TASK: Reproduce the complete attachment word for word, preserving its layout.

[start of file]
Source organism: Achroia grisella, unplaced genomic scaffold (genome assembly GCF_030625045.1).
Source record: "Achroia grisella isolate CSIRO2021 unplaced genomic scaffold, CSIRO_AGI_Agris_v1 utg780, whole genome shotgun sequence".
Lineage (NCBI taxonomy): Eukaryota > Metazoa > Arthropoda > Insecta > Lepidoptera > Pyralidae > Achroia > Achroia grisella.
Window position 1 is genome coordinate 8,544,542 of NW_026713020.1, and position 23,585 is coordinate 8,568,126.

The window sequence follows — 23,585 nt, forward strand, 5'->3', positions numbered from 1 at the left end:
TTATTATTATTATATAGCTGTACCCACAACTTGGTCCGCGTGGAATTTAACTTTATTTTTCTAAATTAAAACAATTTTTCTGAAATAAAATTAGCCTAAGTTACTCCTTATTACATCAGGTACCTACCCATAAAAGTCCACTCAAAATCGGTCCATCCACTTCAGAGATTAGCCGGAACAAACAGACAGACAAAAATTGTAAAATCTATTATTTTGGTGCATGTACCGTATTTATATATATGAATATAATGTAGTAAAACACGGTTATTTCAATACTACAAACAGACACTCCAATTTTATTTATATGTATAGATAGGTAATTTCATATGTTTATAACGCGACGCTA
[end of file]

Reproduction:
Source organism: Achroia grisella, unplaced genomic scaffold (genome assembly GCF_030625045.1).
Source record: "Achroia grisella isolate CSIRO2021 unplaced genomic scaffold, CSIRO_AGI_Agris_v1 utg780, whole genome shotgun sequence".
Lineage (NCBI taxonomy): Eukaryota > Metazoa > Arthropoda > Insecta > Lepidoptera > Pyralidae > Achroia > Achroia grisella.
Window position 1 is genome coordinate 8,544,542 of NW_026713020.1, and position 23,585 is coordinate 8,568,126.

The window sequence follows — 23,585 nt, forward strand, 5'->3', positions numbered from 1 at the left end:
TTATTATTATTATATAGCTGTACCCACAACTTGGTCCGCGTGGAATTTAACTTTATTTTTCTAAATTAAAACAATTTTTCTGAAATAAAATTAGCCTAAGTTACTCCTTATTACATCAGGTACCTACCCATAAAAGTCCACTCAAAATCGGTCCATCCACTTCAGAGATTAGCCGGAACAAACAGACAGACAAAAATTGTAAAATCTATTATTTTGGTGCATGTACCGTATTTATATATATGAATATAATGTAGTAAAACACGGTTATTTCAATACTACAAACAGACACTCCAATTTTATTTATATGTATAGATAGGTAATTTCATATGTTTATAACGCGACGCTA